You have a main PCBA, two gyro PCBAs (identical), and a large lithium-ion battery pack. It’s interesting to note here that there still isn’t a motor to be seen, making us think there are actually two motors embedded in the wheels.
After removing the gyro boards and the main PCBA, we’re left with a battery (being held in by a plastic bracket), two metal plates screwed down to hold the wheel shafts, and four rubber triggers that are depressed when a rider stands on the rubber pads on the hoverboard.
If you look at the aluminum plate on the left, that’s where the main PCBA was located. There were fourteen screws and washers holding down the board, which was probably done to reduce vibration on the critical components.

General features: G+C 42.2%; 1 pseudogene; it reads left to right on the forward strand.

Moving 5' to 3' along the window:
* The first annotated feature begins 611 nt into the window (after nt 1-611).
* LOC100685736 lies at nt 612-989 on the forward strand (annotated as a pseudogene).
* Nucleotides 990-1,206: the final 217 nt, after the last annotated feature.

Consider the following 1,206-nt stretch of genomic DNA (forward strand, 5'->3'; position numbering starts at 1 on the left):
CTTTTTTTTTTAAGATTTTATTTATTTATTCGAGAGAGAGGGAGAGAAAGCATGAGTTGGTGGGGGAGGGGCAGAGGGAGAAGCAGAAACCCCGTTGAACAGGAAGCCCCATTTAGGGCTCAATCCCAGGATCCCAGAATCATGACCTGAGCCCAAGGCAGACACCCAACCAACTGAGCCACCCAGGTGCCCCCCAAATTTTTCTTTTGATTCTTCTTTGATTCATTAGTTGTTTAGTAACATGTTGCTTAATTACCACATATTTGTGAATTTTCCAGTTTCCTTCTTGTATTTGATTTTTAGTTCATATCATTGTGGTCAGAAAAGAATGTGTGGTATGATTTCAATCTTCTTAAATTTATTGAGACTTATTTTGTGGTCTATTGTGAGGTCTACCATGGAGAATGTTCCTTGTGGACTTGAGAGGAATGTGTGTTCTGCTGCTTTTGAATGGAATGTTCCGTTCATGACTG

A few more screws and little arm strength leave us with:
- Four injection molded ABS enclosure pieces
- Four injection molded polycarbonate light covers
- Three plastic brackets
- Two gyro PCBAs
- Four LED PCBAs
- One main PCBA
- Two wheel assemblies
- One battery pack
- This two-piece casted cnc aluminum chassis
Plus some odds and ends. Seriously… that’s it!
What makes this product amazing is that it combines several simple mechanisms that work together to solve a complex problem.
As previously mentioned, the rider stands on a rubber pad on the top side of the hoverboard. Internally, when the rubber pad is depressed, it interrupts an IR sensor pair, which tells the motor on its side to move.